The Bennington Select Board is weighing a half-million-dollar plan to upgrade the underground pipes in the town’s drinking water system.
The vote comes at a time when there’s less federal and state money to upgrade water and sewer systems. Vermont’s Department of Environmental Conservation says its budget for helping towns pay for the repairs has also shrunk.
Now Bennington officials say they can no longer wait for federal or state aid. Town Manager Stuart Hurd says some of the pipes in Bennington’s water and sewer system are more than 85-years-old.
"When you look at the urban core and how it’s been developed, a major break could be very, very difficult to repair," Hurd said. "It wouldn’t be catastrophic, but just getting in there and repairing it would be very difficult."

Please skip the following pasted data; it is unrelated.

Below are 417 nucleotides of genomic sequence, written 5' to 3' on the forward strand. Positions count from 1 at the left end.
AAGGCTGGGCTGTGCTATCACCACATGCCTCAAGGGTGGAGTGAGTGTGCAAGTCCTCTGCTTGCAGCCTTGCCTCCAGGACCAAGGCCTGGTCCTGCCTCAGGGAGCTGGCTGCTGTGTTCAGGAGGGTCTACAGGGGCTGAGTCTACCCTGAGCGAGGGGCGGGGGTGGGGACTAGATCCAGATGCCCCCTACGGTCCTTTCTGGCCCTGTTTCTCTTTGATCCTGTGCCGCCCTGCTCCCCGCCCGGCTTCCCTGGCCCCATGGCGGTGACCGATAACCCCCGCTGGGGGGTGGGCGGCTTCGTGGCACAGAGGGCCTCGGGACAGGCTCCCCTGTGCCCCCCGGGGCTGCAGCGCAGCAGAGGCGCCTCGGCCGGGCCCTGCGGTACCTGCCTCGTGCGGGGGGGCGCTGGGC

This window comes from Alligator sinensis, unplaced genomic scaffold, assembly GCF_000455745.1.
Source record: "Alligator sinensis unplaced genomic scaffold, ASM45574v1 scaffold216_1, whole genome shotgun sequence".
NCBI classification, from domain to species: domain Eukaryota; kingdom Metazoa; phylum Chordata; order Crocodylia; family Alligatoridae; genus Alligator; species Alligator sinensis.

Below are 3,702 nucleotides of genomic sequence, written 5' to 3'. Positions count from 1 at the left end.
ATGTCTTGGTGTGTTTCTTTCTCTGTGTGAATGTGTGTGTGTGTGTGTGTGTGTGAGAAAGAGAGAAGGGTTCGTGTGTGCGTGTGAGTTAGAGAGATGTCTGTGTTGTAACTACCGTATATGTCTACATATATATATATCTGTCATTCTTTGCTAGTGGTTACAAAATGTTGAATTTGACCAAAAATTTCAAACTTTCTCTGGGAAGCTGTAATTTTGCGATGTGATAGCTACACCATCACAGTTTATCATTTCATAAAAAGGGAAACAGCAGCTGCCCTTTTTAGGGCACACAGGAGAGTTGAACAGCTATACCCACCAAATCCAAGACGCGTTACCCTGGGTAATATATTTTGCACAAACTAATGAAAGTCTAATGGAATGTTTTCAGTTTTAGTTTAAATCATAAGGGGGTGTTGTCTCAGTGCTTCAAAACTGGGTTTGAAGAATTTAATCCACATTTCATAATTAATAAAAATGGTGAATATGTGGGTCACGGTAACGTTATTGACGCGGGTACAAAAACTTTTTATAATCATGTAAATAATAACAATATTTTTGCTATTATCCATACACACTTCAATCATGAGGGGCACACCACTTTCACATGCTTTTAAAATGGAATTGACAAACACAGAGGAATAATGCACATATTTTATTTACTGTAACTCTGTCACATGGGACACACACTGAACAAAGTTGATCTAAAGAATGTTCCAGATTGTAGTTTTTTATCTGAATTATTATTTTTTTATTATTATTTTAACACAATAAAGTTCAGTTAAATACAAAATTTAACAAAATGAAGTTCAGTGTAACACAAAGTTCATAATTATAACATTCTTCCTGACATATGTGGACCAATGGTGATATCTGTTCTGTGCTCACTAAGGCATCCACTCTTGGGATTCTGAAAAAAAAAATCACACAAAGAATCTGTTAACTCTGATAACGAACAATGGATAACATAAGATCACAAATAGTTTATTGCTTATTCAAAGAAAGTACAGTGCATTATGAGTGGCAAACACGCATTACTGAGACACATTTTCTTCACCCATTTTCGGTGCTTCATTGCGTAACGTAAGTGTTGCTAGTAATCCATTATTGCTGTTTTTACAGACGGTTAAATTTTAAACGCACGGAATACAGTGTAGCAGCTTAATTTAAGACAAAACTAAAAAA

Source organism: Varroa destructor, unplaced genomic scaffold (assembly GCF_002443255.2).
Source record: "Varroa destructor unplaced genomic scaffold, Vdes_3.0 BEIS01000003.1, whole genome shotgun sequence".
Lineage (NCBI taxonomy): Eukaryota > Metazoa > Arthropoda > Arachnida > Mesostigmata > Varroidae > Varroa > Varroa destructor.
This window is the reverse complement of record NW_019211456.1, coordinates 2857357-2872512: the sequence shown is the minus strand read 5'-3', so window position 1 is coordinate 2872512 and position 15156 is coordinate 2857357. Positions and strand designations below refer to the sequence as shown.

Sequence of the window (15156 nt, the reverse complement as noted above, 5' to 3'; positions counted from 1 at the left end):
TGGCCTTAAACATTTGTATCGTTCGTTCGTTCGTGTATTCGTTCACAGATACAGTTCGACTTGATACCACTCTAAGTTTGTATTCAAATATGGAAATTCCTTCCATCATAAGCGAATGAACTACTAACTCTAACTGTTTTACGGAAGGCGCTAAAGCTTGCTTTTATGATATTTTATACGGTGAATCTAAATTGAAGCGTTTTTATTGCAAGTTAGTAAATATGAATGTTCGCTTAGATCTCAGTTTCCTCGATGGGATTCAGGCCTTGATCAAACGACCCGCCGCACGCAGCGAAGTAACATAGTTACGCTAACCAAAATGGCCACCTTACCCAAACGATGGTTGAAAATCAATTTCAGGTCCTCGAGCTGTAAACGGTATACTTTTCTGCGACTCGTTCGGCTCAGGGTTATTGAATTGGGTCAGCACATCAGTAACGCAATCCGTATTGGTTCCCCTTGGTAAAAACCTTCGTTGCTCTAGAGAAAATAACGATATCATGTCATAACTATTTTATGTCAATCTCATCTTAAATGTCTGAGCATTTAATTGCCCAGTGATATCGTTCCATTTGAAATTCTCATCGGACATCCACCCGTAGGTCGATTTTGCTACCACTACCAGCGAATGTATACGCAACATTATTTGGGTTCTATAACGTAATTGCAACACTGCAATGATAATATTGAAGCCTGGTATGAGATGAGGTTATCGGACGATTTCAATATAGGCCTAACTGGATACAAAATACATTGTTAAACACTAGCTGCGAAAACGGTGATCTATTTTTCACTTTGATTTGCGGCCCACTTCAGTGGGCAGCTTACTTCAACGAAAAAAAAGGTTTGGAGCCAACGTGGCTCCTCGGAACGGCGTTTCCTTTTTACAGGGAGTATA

Hurd says that’s because much of the system is buried beneath electric and other cables, and is also under the surface of the roadway. Also, Bennington sits in a valley – between the Taconic Mountains and the western slope of the Green Mountains – which Hurd says contributes to extremely low water pressure.
If the Select Board approves the $500,000 budget to maintain and begin overhauling the system next year, rates for Bennington residents will rise an estimated 15 percent – from $78 quarterly to $86. But officials say Bennington currently enjoys some of the lowest rates in the state, and it now needs to replace the aging pipes.
"We’re cash-strapped, but that doesn’t mean we can’t do business," Hurd says.